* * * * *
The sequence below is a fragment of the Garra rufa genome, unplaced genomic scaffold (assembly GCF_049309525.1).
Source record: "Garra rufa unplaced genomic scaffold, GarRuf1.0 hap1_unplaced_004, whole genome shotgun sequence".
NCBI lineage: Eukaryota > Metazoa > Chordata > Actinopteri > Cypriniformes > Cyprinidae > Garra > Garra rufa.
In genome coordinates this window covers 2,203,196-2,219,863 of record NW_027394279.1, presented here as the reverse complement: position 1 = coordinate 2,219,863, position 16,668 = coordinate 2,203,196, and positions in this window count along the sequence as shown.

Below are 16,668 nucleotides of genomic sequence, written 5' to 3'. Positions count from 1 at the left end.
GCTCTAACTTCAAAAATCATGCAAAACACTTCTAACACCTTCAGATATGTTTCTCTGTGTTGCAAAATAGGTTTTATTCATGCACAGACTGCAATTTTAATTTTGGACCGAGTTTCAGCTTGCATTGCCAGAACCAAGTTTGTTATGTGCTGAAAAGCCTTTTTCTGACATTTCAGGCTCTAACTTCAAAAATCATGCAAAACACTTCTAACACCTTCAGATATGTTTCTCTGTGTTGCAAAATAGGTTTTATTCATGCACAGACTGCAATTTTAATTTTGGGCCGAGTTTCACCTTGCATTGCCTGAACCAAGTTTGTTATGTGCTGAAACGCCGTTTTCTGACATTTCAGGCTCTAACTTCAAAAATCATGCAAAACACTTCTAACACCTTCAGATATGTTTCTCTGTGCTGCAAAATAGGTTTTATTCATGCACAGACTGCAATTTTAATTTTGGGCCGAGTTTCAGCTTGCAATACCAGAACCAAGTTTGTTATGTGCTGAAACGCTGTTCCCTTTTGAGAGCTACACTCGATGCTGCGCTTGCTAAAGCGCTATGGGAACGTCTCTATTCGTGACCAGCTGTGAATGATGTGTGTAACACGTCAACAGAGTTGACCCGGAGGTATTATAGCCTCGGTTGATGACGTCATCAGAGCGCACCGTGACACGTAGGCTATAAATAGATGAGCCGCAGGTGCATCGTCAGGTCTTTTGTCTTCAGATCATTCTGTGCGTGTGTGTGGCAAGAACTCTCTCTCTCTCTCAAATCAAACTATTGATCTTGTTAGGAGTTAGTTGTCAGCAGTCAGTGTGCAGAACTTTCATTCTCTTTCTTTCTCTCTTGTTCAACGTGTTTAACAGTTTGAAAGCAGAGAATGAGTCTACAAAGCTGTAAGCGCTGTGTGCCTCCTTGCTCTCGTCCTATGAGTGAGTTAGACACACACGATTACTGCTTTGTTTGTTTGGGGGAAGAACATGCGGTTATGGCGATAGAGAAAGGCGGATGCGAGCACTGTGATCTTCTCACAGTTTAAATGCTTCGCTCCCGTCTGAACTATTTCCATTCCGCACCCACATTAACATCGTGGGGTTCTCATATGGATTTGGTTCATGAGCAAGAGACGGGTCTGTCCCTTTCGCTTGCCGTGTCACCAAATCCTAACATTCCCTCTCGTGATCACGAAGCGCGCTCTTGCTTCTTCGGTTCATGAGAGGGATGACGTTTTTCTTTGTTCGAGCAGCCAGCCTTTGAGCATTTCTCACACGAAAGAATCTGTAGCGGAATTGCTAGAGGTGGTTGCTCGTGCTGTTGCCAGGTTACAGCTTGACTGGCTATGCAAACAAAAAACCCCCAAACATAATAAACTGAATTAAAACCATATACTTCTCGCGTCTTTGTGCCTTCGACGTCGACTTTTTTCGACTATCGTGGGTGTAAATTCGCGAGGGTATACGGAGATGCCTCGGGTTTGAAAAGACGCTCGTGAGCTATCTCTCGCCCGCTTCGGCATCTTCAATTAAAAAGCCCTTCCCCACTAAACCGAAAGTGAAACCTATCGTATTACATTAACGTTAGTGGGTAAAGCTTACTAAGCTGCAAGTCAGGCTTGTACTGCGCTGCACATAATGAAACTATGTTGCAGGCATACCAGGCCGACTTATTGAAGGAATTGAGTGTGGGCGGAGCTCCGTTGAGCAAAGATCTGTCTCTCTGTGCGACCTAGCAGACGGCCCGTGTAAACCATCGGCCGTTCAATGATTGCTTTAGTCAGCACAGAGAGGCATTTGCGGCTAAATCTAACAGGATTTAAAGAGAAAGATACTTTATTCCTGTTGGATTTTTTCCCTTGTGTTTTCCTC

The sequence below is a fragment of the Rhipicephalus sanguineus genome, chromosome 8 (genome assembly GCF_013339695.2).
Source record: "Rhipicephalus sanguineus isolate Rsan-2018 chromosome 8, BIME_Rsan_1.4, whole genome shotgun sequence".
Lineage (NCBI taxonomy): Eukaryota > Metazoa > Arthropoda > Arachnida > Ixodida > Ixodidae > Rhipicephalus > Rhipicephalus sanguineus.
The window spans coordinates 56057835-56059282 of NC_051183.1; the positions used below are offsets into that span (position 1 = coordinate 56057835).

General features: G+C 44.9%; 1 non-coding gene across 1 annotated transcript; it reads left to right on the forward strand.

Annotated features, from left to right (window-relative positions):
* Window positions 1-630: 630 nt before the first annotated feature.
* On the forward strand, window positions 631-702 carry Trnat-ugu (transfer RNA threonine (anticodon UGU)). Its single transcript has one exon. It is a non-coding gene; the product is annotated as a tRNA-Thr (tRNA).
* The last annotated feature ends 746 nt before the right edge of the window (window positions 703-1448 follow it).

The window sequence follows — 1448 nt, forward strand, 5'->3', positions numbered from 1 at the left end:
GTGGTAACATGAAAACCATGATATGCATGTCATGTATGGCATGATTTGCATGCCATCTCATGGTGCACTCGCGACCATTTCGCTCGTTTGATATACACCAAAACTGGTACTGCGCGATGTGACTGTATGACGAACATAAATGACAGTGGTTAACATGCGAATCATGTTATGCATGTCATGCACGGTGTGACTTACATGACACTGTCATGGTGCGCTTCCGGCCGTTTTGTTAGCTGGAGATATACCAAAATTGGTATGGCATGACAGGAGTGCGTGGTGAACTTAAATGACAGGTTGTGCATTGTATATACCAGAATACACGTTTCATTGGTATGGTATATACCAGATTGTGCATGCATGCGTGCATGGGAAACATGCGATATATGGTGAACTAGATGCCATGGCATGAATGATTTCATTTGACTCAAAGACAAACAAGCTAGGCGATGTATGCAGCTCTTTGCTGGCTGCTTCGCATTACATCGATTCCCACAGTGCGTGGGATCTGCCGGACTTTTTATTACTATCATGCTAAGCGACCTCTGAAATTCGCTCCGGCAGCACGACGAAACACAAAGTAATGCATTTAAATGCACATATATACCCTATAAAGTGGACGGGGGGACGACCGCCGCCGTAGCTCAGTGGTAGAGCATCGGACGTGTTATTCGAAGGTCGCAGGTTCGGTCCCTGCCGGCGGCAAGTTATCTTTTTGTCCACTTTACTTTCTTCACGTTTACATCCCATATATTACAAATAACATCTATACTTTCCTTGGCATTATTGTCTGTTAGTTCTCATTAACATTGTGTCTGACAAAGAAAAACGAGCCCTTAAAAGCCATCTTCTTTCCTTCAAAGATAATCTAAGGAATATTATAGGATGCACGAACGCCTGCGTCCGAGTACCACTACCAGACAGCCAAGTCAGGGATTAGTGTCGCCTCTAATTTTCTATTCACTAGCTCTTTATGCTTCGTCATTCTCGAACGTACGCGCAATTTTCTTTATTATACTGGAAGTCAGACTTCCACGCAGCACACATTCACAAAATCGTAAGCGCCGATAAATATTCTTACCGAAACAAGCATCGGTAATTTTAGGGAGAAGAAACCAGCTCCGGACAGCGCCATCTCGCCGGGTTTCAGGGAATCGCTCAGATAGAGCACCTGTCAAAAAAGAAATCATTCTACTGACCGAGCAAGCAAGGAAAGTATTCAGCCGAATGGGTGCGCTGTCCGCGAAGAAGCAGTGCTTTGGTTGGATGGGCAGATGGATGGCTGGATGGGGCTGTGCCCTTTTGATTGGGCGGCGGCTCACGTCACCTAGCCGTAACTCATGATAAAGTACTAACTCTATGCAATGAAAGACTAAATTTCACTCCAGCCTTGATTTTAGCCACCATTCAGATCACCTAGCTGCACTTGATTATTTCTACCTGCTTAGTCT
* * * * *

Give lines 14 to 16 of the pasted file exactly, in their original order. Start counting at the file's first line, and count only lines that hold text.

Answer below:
* On the forward strand, window positions 631-702 carry Trnat-ugu (transfer RNA threonine (anticodon UGU)). Its single transcript has one exon. It is a non-coding gene; the product is annotated as a tRNA-Thr (tRNA).
* The last annotated feature ends 746 nt before the right edge of the window (window positions 703-1448 follow it).

The window sequence follows — 1448 nt, forward strand, 5'->3', positions numbered from 1 at the left end: